Does securing big business have a higher value than maintaining the contentment of thousands of ordinary people?
That was the dilemma that airport bosses laid out at a standing room-only public meeting in Broxburn on Wednesday night.
During the first opportunity that residents have had to hold those carrying out the trial flight path over parts of West Lothian to account, it was announced that the trial would be stopped early, on October 28.
Neil Findlay MSP chaired the meeting, held in St Nicholas RC Primary School in Broxburn, and Gordon Dewar, Chief Executive Officer of Edinburgh Airport, was in attendance to try to persuade residents that this path was “the least worst option”.
He explained that, during the trial, data was being collected to assess the impact it was having on those living under the path, including information collected from noise monitors.
When pressed for a specific location of a noise monitor, Mr Dewar said: “We know where they are, we’re just not telling you.”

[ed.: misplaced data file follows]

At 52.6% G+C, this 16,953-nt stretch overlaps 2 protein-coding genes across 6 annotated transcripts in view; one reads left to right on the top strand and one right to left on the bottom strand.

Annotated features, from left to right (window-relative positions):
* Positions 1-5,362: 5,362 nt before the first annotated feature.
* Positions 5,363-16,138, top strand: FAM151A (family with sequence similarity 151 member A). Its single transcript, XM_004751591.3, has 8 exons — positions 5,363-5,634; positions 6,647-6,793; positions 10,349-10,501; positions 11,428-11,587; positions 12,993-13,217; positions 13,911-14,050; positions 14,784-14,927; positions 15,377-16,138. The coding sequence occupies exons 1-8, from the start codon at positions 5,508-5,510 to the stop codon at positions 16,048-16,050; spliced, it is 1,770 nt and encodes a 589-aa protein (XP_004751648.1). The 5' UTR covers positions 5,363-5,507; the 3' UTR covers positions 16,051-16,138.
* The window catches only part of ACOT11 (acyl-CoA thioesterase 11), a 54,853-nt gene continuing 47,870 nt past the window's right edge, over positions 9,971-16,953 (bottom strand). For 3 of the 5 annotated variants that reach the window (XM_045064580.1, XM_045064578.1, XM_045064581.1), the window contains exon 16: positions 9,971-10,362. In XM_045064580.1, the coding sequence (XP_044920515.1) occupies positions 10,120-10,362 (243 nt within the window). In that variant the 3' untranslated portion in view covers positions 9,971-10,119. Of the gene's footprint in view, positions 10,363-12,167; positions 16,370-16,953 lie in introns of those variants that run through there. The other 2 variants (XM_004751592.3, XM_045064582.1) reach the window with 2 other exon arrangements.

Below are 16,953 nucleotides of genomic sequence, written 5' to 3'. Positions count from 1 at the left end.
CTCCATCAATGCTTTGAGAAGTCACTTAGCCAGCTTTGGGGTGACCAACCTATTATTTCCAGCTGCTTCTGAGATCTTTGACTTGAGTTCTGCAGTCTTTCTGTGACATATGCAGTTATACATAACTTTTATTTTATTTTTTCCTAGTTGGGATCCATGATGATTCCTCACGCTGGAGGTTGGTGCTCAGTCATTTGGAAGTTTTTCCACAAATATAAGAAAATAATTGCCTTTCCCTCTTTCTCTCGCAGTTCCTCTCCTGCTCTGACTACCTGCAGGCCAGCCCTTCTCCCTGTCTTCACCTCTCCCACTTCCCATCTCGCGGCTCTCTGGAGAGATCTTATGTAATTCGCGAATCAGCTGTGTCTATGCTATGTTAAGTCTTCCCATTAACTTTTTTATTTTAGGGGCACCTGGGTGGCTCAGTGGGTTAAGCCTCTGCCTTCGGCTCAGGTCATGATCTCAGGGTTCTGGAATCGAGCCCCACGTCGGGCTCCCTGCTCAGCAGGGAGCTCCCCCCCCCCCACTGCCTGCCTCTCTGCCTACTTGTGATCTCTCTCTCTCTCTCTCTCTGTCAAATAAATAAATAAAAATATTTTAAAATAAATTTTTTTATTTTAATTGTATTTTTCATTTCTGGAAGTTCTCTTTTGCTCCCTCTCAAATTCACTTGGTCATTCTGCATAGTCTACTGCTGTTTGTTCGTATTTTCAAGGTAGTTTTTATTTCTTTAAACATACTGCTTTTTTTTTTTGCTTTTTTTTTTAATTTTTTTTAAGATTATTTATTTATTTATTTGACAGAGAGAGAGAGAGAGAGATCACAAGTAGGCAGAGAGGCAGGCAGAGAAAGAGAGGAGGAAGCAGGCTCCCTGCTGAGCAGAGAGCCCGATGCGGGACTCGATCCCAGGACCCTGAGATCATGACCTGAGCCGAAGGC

Labour MSP Mr Findlay said: “I find it unsatisfactory that you can’t tell us where the noise monitor is. Transparency is what we need.”
Mr Dewar was later asked by a resident if he would be happy to be woken up at 5am seven days a week. He said: “The honest answer is no.”
One of the main criticisms is that there was no public consulation before the trial flight path became operational. When questioned on what he plans to do to enagage residents during the next stage of the trial, which may include a consultation to make the flight path permanent, Mr Dewar admitted that their communication had fallen short of adequate and promised to letter drop every home affected if there are further developments.